NBC produced the primetime network show from its Stamford studios in 1080p HDR with Dolby Atmos immersive sound on its 4K distribution service to the US. The network delivered 16 channels of audio comprising a 5.1 program mix with NBC announcers as well as 12 more audio channels of individual isolated microphones and up to eight channels of height microphones, which were mixed live into the four overhead Atmos channels.
Look Who’s Talking
Sound was found from more sources last year than ever before, too. A combination of MLB’s Replay Operations & Technology and Media Operations teams collaborated with outside vendors, including Riedel, to institute Onfield Announce, which umpires used to conduct live in-park announcements explaining decisions made during the Replay Review process. Meanwhile, baseball players haven’t stopped talking on ESPN’s Sunday Night Baseball.
“Audiences want more engagement with players,” Kevin Cleary, ESPN’s Remote Operations Specialist, told SVG. “They want more insider info. This is the age of constant access. What used to be a once-in-a-blue-moon things is now a guaranteed manager-headset interview per game.”
The USFL showed the NFL how to do player sound: 32 player microphones per game — 16 per team — as well as more mics on coaches, offensive and defensive coordinators (captured through their intercom party lines), a separate channel to listen in on officials’ debates about on-field rulings, and yet another channel on the PLs that can switched to for interviews with coaches during the game. A game would pretty much fill up the entire 192-channel digital matrix on the Calrec Artemis console, said Joe Carpenter, sound designer and A1 for Fox Sports USFL shows.
The US Open tennis tourney on ESPN deployed as many as 52 Calrec Hydra 32 X 32 network boxes deployed throughout the USTA Billie Jean King National Tennis Center in Flushing Meadows–Corona Park, allowing for microphones to be plugged into the network pretty much wherever needed, including player boxes, where picking up the sound of coaching was sanctioned this year.
Over in college world, while NCAA players still cannot be mic’d up (although they divisions can get now paid for the use of their name, image, and likeness), Warner Bros. Discovery Sports (aka WBD Sports, formerly Turner Sports — another notable change in 2022) loaded up with multiple lavalier mics on the backboards and stanchions, and shotguns aimed to pick up the sneaker squeaks around three-pointers.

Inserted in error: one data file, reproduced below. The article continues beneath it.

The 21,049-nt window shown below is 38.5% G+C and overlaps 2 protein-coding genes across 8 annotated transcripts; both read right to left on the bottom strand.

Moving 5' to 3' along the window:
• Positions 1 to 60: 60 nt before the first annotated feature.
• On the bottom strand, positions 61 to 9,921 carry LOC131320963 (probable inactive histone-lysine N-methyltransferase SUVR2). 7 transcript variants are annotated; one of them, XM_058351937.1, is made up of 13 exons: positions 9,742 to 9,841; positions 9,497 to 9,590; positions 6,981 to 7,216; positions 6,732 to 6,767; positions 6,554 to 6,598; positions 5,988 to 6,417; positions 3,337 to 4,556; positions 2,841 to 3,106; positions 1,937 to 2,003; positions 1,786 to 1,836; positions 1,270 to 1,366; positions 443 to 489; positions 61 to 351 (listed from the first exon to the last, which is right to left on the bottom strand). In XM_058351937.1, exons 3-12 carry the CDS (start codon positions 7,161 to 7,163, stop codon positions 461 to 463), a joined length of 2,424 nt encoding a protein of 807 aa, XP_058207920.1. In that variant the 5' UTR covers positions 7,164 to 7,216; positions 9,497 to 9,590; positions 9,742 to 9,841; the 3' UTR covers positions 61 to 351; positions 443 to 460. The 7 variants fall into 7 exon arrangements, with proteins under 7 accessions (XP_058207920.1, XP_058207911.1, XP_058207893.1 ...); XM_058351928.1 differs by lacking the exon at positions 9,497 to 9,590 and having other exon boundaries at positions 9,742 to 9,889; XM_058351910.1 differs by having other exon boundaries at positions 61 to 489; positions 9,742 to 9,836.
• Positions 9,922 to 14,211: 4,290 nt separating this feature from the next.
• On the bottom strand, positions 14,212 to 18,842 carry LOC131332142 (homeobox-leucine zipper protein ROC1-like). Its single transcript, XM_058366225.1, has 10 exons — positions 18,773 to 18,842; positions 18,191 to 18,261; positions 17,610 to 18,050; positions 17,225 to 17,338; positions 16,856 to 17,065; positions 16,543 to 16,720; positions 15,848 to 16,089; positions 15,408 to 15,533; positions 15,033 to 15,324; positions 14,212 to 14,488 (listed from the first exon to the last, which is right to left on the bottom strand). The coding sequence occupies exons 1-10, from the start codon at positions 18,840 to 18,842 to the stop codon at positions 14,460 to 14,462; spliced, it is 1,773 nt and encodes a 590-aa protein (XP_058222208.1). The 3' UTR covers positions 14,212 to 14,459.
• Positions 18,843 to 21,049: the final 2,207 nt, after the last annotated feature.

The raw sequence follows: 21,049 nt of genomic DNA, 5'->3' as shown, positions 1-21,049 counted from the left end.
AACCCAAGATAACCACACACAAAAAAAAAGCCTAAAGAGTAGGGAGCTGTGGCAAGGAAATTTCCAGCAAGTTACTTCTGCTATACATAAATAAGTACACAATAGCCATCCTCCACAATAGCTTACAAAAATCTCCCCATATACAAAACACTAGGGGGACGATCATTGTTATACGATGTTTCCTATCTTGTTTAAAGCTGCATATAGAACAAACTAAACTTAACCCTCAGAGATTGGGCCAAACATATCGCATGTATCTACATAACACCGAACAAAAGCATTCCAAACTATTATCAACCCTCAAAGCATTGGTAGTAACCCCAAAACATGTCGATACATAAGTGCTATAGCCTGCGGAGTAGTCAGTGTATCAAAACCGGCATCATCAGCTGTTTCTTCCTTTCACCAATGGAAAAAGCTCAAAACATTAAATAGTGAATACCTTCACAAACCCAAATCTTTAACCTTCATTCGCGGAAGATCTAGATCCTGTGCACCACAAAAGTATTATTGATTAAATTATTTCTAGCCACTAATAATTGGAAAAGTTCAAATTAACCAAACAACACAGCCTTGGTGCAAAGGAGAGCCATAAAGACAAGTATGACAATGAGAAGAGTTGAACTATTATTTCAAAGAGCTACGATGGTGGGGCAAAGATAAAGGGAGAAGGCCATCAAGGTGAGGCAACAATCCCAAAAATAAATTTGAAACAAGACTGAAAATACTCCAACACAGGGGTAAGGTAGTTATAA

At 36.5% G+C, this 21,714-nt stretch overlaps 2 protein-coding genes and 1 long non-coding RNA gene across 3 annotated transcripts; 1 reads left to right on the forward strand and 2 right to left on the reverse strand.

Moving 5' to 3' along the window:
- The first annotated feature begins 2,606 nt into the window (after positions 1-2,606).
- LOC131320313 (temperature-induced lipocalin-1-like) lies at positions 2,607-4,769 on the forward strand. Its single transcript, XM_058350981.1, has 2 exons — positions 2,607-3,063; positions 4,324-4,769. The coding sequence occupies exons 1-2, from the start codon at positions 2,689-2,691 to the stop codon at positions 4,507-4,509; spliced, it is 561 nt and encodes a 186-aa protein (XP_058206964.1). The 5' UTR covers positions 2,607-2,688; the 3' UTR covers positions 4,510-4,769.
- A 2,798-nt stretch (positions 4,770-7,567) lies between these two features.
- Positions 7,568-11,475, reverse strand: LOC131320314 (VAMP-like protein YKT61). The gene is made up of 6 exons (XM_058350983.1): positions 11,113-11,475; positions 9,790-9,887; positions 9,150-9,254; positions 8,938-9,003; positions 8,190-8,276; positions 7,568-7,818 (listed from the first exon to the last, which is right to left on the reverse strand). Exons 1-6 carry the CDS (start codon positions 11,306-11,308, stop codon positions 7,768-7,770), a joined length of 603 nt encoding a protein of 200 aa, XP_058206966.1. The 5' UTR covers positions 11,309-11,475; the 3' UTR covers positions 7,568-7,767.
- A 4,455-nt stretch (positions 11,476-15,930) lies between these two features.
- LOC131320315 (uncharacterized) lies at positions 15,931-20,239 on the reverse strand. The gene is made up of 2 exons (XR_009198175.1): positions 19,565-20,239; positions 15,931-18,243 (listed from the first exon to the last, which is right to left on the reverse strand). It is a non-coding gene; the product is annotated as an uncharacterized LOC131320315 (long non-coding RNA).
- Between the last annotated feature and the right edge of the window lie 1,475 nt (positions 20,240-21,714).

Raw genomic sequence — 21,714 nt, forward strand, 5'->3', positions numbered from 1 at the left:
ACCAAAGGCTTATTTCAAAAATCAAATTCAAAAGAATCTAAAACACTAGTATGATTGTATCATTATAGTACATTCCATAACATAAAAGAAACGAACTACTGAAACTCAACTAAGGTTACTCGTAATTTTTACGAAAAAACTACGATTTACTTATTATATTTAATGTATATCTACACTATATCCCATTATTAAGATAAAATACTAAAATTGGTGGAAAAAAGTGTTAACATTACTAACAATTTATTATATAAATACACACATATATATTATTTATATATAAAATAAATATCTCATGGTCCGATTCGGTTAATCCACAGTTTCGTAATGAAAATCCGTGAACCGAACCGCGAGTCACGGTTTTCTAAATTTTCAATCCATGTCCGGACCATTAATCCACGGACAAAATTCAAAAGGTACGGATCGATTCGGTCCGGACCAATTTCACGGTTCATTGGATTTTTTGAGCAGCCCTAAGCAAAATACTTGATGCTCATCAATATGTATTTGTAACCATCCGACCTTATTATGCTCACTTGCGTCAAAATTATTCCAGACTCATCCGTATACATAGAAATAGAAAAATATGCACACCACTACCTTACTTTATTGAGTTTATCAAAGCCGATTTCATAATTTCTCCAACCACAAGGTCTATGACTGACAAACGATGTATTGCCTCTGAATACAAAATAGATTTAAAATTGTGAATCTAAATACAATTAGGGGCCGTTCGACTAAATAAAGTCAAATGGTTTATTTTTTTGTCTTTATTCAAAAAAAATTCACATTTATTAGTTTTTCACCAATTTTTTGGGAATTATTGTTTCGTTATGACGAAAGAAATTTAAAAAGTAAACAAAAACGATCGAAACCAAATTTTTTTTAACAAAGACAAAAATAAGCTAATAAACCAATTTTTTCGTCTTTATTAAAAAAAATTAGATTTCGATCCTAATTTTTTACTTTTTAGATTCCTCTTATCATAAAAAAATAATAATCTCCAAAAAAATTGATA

Meanwhile, Saudi-owned LIV Golf’s premiere tournament went right for audio’s leading edge for broadcast golf audio, fitting nine of the tourney’s 18 holes with Q5X’s Golf Hole Microphones, as well as fitting Q5X’s PlayerMics on as many as a half-dozen duffers. The new league’s motto? “GOLF, BUT LOUDER.”
Sports moved decisively to streaming — Apple’s Apple+ platform began streaming Friday night MLB games and NFL games via Amazon Prime came to Thursday nights — and the audio is moving with it. Apple is apparently applying its Spatial Audio format to the production’s sound, though viewers would need certain accessories to fully experience that format on the stream. It can also support various audio formats including 5.1, 7.1, and Dolby Atmos.
Another sign that audio is active — five major audio sponsors joined or rejoined SVG during in 2022: Electro-Voice, RF Wireless Systems, APM Music, Professional Wireless Systems, and Clear-Com.
Finally, it’s not every day that a new sport finds its way onto television. Pickleball, either the next generation of racquet sports or an invasive species, depending upon whom you ask, is now showing up on the home screen instead of just the neighborhood rec center, with the Tennis Channel channeling the Professional Pickleball Association’s entire season.
The cap on 2022 was put on by Jim Starzynski, director and principal audio engineer for NBCUniversal, at the DTV Audio Group’s year-end conclave in December. Discussing all the new consumer-facing features that ATSC 3.0 and manufacturers are coming up with, he stated, “We laid down the pipes for this; now, it’s a matter of content creators getting the content into them.”
Expect a busy, exciting, and noisy (in a good way) 2023. Happy new year.